How do hospitals sterilize operating rooms

Surgical instruments Use single-use or reusable products in the clinic?

Reusable or single-use instruments in the OR? There are basically two options: using single-use items and disposing of them after use, or using reusable items that must be cleaned after use and their sterility restored. Improperly cleaned, reprocessed instruments pose a risk to the patient. Disposable instruments are sterilized and individually packaged. They are intended for single use and are then disposed of. From an ecological point of view, however, single-use instruments are extremely questionable. Waste manager medicine summarizes the advantages and disadvantages.

According to a report by the specialist magazine MedReview from 2014, around 70 percent of German clinics use reusable cutlery. According to a study by the market research institute GfK, reprocessed products are most frequently used in urology and gastroenterology. The performance of reusable and disposable products is measured using the following criteria: On the one hand, the functional performance of the products and, on the other hand, the costs.

Disposable instruments

Disposable instead of reusable: There has been a trend for scissors, tweezers and other instruments in hospitals and medical practices for several years. How much single-use cutlery is really in circulation is only an estimate. For 2014, the Fraunhofer Institute for Recycling and Resource Strategy (IWKS), which deals with recycling, assumes that 8,000 tons of single-use instruments were thrown away in hospitals in Germany alone. Manufacturing companies support these figures. “Scholz Labor- und Klinikbedarf”, one of the larger providers on the market, estimates that hospitals and medical practices now dispose of around 15 million disposable scissors, tweezers and other instruments in the clinic waste.

The disposable cutlery are usually made of steel or plastic (polymer). In particular, the steel instruments are functionally and haptically hardly distinguishable from reusable products. Metal instruments must be cleaned, washed, packed and sterilized after each use. These work steps are time-consuming and costly. With single-use products, these complex processes are completely unnecessary. Other expenses, such as for an autoclave and a film sealing device, are not required when choosing disposable products. The costs for consumables such as instrument disinfectants and sterile packaging can also be saved, as well as the personnel costs that arise when reprocessing instruments.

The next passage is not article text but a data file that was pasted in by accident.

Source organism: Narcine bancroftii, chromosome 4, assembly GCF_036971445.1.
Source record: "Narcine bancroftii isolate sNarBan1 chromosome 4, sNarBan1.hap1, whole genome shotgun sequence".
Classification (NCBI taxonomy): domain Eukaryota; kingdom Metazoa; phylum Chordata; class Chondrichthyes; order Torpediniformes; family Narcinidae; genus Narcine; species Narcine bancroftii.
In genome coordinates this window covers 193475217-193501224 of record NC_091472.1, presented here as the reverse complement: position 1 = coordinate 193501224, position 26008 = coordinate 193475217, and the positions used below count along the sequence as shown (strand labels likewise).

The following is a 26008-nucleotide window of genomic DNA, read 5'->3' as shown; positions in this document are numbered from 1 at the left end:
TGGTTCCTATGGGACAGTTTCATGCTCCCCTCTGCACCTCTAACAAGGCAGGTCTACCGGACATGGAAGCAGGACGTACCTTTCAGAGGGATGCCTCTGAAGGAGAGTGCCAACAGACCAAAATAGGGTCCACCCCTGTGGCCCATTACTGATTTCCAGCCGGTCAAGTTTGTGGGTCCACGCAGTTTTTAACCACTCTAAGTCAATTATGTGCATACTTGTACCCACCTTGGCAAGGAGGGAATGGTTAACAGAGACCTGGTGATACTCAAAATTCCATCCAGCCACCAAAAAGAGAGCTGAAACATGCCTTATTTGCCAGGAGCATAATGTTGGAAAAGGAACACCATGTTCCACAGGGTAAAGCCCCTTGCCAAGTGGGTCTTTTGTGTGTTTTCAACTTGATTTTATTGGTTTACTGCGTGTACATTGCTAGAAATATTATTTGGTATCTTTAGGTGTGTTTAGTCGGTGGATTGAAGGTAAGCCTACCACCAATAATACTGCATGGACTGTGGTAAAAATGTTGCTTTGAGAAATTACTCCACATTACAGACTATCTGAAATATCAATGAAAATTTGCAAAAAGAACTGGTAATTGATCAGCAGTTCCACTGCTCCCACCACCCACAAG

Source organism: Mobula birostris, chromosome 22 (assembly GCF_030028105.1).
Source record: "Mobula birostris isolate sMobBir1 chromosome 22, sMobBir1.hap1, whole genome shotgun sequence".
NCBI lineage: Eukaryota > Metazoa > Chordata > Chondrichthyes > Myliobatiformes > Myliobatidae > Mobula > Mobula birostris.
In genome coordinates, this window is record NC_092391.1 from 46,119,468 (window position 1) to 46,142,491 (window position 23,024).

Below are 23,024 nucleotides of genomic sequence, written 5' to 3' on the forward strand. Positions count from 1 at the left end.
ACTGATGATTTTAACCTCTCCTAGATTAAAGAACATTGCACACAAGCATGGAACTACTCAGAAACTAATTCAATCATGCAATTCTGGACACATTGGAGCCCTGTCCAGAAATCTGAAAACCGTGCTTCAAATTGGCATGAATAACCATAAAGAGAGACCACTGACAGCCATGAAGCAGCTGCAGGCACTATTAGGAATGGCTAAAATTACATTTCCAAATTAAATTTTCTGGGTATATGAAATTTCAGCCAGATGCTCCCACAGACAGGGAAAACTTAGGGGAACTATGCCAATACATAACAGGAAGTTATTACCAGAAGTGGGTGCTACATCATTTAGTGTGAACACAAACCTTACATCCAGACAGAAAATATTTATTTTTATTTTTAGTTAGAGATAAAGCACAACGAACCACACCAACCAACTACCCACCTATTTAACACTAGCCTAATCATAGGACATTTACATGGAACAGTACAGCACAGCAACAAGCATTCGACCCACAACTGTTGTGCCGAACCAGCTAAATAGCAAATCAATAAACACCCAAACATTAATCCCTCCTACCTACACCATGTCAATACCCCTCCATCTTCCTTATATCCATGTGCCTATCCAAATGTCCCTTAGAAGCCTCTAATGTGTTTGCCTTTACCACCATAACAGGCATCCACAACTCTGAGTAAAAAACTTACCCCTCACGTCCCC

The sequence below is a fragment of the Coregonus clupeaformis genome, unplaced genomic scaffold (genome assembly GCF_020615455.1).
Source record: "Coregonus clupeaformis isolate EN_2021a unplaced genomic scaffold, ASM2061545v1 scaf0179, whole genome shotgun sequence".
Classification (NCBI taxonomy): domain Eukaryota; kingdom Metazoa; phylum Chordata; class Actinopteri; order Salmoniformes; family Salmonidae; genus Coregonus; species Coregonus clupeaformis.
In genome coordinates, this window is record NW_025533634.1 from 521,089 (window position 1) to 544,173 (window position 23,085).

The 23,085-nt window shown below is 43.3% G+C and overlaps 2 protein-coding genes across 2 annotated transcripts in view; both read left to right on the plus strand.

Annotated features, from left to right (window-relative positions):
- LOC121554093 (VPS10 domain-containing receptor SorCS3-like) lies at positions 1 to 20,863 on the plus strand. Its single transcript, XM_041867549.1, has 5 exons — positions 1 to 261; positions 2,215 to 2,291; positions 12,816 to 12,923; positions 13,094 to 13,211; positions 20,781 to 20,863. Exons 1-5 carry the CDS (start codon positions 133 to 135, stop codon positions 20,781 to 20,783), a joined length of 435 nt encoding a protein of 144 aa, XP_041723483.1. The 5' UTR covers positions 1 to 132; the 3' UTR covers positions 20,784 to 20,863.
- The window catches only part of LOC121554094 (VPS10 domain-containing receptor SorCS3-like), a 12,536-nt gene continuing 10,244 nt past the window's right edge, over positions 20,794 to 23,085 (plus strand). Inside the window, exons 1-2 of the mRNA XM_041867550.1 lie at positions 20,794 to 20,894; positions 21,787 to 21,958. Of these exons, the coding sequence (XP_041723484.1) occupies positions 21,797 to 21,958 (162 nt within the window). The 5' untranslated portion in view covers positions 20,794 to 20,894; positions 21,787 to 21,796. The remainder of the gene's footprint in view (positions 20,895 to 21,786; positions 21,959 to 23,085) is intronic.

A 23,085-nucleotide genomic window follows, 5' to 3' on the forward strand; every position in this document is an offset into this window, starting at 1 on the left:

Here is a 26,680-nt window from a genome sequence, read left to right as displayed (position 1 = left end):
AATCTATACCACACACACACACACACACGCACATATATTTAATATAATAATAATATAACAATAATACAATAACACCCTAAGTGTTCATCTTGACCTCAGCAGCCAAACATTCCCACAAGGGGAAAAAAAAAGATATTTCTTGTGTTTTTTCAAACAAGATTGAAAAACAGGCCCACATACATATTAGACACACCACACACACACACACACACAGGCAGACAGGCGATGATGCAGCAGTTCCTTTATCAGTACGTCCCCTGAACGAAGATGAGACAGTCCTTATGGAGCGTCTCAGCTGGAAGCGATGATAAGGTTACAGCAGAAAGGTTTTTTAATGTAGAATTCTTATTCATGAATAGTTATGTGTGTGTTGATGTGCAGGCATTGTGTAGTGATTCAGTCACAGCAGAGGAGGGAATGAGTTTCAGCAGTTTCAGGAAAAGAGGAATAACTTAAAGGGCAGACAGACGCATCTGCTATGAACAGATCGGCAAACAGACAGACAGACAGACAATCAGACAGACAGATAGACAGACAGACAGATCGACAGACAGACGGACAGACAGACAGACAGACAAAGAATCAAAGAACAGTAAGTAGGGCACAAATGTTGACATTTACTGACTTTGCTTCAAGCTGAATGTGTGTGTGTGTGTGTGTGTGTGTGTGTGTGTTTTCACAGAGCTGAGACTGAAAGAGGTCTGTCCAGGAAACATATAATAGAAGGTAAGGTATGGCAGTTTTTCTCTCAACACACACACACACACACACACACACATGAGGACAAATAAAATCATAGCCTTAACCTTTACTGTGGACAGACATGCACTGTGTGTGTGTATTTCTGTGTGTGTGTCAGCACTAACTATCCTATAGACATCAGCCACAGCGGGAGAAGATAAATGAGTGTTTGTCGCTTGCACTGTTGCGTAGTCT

In addition to the economic aspects, single-use instruments have another advantage: The responsibility for sterilization lies with the manufacturer. The clinic receives a brand-new, unused instrument that is neither damaged nor soiled. In addition, there is a long shelf life and safe packaging.

Problematic with the single-use instruments: They can only be partially recycled. The instruments contain precious chromium that would practically be lost in clinical waste. In order to recycle the instruments, however, they would have to be collected separately and then given for recycling.

Reusable instruments

If reusable instruments are used in the clinic, sterile items are required. All surgical instruments, regardless of whether they were used during an operation or not, are prepared for cleaning, disinfection and sterilization and taken out of the operating room after the operation.

During operations, the instruments are completely disinfected or cleaned and sterilized before being used again. The prerequisite for this, however, is that the reprocessing can guarantee both technical-functional and hygienic safety. The cleaning and sterilization of reusable instruments and the resulting logistics processes are costly and time-consuming, which is why many companies shy away from using them.
Third-party or self-sterilization

Furthermore, the transport of unclean sterile items to the sterilization system is not free of risks, because unclean surgical utensils can pose a risk of infection. According to the technical rules for biological agents (TRBA 250), transport is generally assigned to protection level 2.

If the cutlery is to be sterilized in the clinic and the order is not to be transferred to an external company, investments in the various areas may be necessary: